There is a certain happiness sighted when your bus comes along. It is of course a small specialized form of happiness and will never be a great thing.

-Richard Brautigan, The Old Bus

Monday, March 19, 2007

No Other Choice to read on the bus

Finished another book while riding to and from work.

No Other Choice is the autobiography of George Blake, a man who spied for the KGB while working for the British Secret Intelligence Service. This is another of the books that I've been meaning to read, and it pairs nicely with the Breaking the Ring, the story of American John Walker and his spy ring.

Where John Walker was a craven traitor who spied purely for financial gain, George Blake was a naive ideologue who gave away his adopted country's secrets in service to an imaginary world where Communism would bring egalitarian happiness.

The title of the book sums it up: Blake feels he had no choice. In fact, one of the rather compelling images of the book is provided by Blake's discussion of God and predestination. For Blake, if God is all-knowing and all-powerful, then everything must be by design. He flatly rejects the idea of free will. Blake had no choice. Nothing he did was wrong. It was all by God's design.

Blake has an interesting tale to tell. As a youth he worked for the underground in Holland and France during WWII. He eventually went to work for the British and first offered to spy for the KGB while he was a prisoner during the Korean War. His spying is eventually discovered, and he was tried and sentenced in 1961 to 42 years in prison. After serving 5 1/2 years, Blake, with the help of sympathetic ideologues on the outside, was able to escape and flee to the Soviet Union, eventually settling in Moscow.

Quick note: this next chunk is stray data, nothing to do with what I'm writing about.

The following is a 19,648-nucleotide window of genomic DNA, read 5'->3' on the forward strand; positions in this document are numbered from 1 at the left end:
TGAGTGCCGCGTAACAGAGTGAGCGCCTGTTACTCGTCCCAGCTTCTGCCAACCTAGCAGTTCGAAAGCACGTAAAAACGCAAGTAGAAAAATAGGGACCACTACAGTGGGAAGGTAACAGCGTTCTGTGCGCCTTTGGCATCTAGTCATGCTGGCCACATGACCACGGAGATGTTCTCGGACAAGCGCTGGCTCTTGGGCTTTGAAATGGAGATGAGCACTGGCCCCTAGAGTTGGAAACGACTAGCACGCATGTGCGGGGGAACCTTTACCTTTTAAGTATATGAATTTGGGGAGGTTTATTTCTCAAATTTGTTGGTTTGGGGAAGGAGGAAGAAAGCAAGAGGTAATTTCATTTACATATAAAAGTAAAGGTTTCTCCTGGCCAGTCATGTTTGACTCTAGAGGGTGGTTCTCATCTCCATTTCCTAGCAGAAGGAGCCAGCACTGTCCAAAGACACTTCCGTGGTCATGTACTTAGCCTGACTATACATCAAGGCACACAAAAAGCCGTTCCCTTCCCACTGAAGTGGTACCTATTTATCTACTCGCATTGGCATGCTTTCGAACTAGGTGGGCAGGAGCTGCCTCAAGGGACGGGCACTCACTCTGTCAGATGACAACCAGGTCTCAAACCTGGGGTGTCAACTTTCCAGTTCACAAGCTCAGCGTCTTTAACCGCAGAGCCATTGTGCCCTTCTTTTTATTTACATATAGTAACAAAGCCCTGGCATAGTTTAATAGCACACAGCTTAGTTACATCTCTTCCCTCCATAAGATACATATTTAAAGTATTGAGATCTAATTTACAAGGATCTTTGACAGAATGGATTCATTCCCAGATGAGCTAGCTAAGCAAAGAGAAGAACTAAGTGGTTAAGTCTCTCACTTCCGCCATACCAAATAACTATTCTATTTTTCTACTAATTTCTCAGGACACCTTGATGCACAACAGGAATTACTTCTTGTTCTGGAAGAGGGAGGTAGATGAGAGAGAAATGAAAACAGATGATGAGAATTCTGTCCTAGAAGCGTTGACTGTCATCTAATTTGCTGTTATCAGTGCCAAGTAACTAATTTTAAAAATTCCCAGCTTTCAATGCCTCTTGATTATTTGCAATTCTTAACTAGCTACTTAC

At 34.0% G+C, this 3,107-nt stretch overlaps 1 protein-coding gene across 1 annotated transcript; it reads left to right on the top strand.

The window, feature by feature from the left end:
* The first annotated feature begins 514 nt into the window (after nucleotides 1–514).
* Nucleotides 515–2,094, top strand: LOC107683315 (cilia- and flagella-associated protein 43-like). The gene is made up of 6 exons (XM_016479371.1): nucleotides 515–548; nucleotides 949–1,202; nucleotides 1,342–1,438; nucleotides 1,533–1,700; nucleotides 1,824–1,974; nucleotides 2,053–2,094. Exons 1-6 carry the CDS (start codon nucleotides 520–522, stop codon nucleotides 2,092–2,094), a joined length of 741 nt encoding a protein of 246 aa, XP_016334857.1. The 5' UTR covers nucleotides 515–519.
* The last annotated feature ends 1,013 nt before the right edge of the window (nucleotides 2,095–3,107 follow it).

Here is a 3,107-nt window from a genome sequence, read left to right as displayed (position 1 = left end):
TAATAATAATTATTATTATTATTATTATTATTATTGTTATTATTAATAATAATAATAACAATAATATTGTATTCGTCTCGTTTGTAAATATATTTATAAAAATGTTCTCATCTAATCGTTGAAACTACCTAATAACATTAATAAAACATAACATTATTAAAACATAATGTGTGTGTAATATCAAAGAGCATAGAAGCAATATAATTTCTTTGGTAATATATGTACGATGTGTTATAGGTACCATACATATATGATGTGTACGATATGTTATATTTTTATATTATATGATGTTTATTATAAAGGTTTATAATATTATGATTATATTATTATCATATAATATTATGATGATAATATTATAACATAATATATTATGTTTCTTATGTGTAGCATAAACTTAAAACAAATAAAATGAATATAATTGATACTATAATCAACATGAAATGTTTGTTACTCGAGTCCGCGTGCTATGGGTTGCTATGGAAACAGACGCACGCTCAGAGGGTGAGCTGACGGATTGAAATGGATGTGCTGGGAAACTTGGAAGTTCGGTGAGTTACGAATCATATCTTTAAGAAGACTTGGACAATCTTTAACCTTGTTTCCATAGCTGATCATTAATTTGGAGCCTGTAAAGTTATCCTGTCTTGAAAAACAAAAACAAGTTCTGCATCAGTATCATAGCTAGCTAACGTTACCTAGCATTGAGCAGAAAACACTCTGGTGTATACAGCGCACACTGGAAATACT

The book was published in 1990 and by that time Blake had seen the beginning of the collapse of the old order. I found Blake's description of life in Moscow fascinating, not least because it is such an awakening for him. The grand Communist ideal that he sought to advance by helping the KGB was nowhere to be found. But he is not disillusioned. He still believes in a mythical Communist ideal.

One of the most profound observations is offered in his discussion of life in prison.

"Many inmates, because of their bitterness and the lessons they have learned in prison, are a greater danger to society when they leave prison than when they come in. This is not surprising when one comes to think of it. Imagine a hospital in which all the patients, irrespective of their disease or injury, whether it be cancer, cholera, pneumonia, appendicitis or a broken leg, are all put in the same ward and given the same treatment, say, a strong dose of purgatives. Nobody would expect many of the patients so treated to leave the hospital cured. The mast [sic] majority of them will carry their disease back into society and may well have been infected with the new ones. Yet that is how the prison system works."

If you like reading about real spies, you'll find this book fascinating.

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